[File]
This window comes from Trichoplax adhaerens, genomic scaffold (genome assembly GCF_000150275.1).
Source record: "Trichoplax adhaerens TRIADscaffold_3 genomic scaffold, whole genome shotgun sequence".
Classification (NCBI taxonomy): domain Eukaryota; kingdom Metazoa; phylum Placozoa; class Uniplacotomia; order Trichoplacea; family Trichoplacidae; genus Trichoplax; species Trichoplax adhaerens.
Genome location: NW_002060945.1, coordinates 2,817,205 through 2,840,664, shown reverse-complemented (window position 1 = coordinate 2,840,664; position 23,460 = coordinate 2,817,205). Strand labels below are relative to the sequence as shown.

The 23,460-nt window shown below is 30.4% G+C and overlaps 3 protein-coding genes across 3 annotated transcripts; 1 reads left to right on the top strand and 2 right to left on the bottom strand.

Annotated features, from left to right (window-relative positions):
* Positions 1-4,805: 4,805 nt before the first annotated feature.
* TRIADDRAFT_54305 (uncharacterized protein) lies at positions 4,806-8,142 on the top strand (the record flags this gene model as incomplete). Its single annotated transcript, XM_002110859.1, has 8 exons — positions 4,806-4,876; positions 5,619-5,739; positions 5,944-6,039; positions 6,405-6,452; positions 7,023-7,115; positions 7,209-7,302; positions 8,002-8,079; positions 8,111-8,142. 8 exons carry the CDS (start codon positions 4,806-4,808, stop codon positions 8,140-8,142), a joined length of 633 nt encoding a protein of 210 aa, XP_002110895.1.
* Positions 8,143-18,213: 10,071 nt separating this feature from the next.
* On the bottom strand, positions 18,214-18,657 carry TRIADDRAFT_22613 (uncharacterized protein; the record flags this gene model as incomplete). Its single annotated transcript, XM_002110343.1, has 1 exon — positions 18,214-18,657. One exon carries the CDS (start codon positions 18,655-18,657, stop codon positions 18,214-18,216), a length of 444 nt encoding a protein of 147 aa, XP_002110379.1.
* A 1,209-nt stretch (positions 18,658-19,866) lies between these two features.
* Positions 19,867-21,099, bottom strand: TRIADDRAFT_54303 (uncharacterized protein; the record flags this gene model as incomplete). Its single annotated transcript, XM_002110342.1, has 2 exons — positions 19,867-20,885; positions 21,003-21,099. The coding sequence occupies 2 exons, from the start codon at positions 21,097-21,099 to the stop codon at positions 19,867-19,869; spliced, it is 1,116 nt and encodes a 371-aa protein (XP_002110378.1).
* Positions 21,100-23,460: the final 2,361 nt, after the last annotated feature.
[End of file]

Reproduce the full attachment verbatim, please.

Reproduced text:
This window comes from Trichoplax adhaerens, genomic scaffold (genome assembly GCF_000150275.1).
Source record: "Trichoplax adhaerens TRIADscaffold_3 genomic scaffold, whole genome shotgun sequence".
Classification (NCBI taxonomy): domain Eukaryota; kingdom Metazoa; phylum Placozoa; class Uniplacotomia; order Trichoplacea; family Trichoplacidae; genus Trichoplax; species Trichoplax adhaerens.
Genome location: NW_002060945.1, coordinates 2,817,205 through 2,840,664, shown reverse-complemented (window position 1 = coordinate 2,840,664; position 23,460 = coordinate 2,817,205). Strand labels below are relative to the sequence as shown.

The 23,460-nt window shown below is 30.4% G+C and overlaps 3 protein-coding genes across 3 annotated transcripts; 1 reads left to right on the top strand and 2 right to left on the bottom strand.

Annotated features, from left to right (window-relative positions):
* Positions 1-4,805: 4,805 nt before the first annotated feature.
* TRIADDRAFT_54305 (uncharacterized protein) lies at positions 4,806-8,142 on the top strand (the record flags this gene model as incomplete). Its single annotated transcript, XM_002110859.1, has 8 exons — positions 4,806-4,876; positions 5,619-5,739; positions 5,944-6,039; positions 6,405-6,452; positions 7,023-7,115; positions 7,209-7,302; positions 8,002-8,079; positions 8,111-8,142. 8 exons carry the CDS (start codon positions 4,806-4,808, stop codon positions 8,140-8,142), a joined length of 633 nt encoding a protein of 210 aa, XP_002110895.1.
* Positions 8,143-18,213: 10,071 nt separating this feature from the next.
* On the bottom strand, positions 18,214-18,657 carry TRIADDRAFT_22613 (uncharacterized protein; the record flags this gene model as incomplete). Its single annotated transcript, XM_002110343.1, has 1 exon — positions 18,214-18,657. One exon carries the CDS (start codon positions 18,655-18,657, stop codon positions 18,214-18,216), a length of 444 nt encoding a protein of 147 aa, XP_002110379.1.
* A 1,209-nt stretch (positions 18,658-19,866) lies between these two features.
* Positions 19,867-21,099, bottom strand: TRIADDRAFT_54303 (uncharacterized protein; the record flags this gene model as incomplete). Its single annotated transcript, XM_002110342.1, has 2 exons — positions 19,867-20,885; positions 21,003-21,099. The coding sequence occupies 2 exons, from the start codon at positions 21,097-21,099 to the stop codon at positions 19,867-19,869; spliced, it is 1,116 nt and encodes a 371-aa protein (XP_002110378.1).
* Positions 21,100-23,460: the final 2,361 nt, after the last annotated feature.